The Tyrannosaurid's uric acid is long gone, but the pitting it caused on the joint-end of the bone resembles the damage caused by gout in modern animals and is unlike any dissolution that groundwater might have caused.

Arthritis, however, may have been less common among dinosaurs than people have assumed, said Rothschild, who treats patients at the Arthitis Center of Northeast Ohio in Youngstown and is a research associate at the Carnegie.

Osteoarthritis, for instance, is the type of arthritis that occurs as joint surfaces wear out. It has been assumed that excess weight would increase a person's risk of osteoarthritis.

But dinosaur fossils suggest that it's not that simple. If it were, osteoarthritis would have been fairly common among big sauropod dinosaurs such as Apatosaurus (once known as Brontosaurus) and Diplodocus. It wasn't.

Rothschild said it seems the type of joint has more to do with osteoarthritis than weight. Sauropods have simple hinge joints at the knee that allow the leg only to bend. Humans, on the other hand, are also able to twist the leg bones.

"We get osteoarthritis not because of weight, but because of instability of the joints," he said.

One place sauropods were thought to develop arthritis is in the tail. Many sauropod skeletons have several tail vertebrae fused together.

"We've been saying for years, 'Oh, these dinosaurs have arthritis where their tails hit the ground,' " Dawson said. The problem is, paleontologists are now convinced that these dinosaurs did not drag their tails; though numerous dinosaur foot prints have been found, no one has found the track of a dinosaur tail. Instead, modern illustrators and skeleton assemblers now show these dinosaurs carrying their tails high off the ground.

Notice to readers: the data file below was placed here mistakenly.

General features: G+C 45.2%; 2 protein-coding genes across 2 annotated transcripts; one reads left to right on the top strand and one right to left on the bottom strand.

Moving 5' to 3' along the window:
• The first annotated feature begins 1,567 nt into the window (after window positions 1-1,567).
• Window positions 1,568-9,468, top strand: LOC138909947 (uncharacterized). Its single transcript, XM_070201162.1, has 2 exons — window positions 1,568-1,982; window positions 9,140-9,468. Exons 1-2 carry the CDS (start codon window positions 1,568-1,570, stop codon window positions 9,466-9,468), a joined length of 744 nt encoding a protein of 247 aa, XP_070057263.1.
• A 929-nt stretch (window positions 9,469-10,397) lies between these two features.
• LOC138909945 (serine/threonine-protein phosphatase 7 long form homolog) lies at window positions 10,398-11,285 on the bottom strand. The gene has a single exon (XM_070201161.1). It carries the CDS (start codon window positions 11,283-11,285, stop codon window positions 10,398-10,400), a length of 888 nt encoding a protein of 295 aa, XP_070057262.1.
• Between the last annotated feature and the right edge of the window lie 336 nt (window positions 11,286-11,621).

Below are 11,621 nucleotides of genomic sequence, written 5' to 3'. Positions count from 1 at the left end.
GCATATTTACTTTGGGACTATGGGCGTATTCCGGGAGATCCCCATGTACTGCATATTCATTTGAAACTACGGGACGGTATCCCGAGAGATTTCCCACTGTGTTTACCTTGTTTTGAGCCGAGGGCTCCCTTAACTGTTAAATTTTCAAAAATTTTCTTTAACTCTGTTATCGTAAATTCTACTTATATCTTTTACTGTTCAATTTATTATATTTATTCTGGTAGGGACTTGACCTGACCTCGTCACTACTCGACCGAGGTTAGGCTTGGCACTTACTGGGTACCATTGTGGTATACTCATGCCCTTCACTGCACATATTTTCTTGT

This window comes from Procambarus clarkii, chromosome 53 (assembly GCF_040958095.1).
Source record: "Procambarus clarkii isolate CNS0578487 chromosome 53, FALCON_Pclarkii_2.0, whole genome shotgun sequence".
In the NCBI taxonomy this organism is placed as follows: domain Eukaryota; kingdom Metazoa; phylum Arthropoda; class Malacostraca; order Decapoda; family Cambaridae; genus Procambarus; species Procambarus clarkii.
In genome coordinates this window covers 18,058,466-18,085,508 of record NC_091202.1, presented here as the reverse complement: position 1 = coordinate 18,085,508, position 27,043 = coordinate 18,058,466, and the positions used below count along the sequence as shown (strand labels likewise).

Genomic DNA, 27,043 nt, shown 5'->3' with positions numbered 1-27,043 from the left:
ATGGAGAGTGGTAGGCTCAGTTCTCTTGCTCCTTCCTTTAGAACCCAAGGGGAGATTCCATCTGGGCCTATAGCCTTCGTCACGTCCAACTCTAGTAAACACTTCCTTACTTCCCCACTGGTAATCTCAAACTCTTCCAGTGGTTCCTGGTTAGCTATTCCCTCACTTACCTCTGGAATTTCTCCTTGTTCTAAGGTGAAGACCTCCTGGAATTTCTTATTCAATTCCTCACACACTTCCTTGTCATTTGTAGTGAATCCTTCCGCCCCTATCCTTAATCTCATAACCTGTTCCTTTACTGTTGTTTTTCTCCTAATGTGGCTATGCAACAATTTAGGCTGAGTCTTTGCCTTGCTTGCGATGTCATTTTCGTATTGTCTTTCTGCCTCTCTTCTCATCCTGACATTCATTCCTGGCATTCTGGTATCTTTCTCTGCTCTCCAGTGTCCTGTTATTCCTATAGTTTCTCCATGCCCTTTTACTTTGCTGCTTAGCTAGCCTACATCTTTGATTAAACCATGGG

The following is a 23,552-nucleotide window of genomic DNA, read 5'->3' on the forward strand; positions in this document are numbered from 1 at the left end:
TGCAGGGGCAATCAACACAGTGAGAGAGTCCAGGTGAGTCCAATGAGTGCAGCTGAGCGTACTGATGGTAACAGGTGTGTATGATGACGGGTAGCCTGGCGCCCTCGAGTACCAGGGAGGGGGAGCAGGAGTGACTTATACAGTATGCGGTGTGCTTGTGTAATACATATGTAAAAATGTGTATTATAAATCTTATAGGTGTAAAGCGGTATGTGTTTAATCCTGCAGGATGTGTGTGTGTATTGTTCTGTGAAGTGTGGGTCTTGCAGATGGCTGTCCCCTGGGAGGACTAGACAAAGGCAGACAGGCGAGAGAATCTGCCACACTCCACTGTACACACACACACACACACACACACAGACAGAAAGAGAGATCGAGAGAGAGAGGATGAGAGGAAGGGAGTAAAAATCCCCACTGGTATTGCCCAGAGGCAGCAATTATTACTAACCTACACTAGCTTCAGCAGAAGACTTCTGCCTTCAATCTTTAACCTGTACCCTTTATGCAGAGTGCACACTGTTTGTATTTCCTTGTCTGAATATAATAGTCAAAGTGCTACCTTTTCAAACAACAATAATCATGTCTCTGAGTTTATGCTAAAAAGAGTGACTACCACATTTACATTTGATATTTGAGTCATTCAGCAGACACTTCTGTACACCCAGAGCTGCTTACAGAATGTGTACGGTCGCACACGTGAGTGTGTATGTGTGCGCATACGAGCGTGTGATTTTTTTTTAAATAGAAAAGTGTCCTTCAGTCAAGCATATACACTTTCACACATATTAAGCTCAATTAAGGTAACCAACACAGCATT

Both the Apatosaurus and Diplodocus fossil skeletons on display at the Carnegie feature sections of fused vertebrae. Though both are configured in the old style, with tails dragging behind them, the fused section in each skeleton is above the portion of the tail in contact with the ground.

Dawson said some scientists had argued that these dinosaurs used their tails like bullwhips, snapping them to make a loud noise. But again, she noted, the fused sections are nowhere near the tips, where stress would be greatest.

What is clear, Rothschild said, is that the fusion does not occur because of a disease, such as arthritis. Rather, cross-sectioning of a fossil from the American Museum of Natural History shows that ligaments surrounding the vertebrae hardened into bone. Another notable fact, he said, is that about half of all Diplodocus and Apatosaurus skeletons have this fused section. This suggests that the fused vertebrae were a characteristic peculiar to only one sex.

No one can detect the sex of these fossilized skeletons, but Rothschild argues that the fusions were a female trait. "There is a biomechanical logic to it," he maintained. Those long, massive tails would seem a major obstacle to mating. The fused section is in a location of the tail where it might serve as a cantilever to help pull the tail out of the way, he said.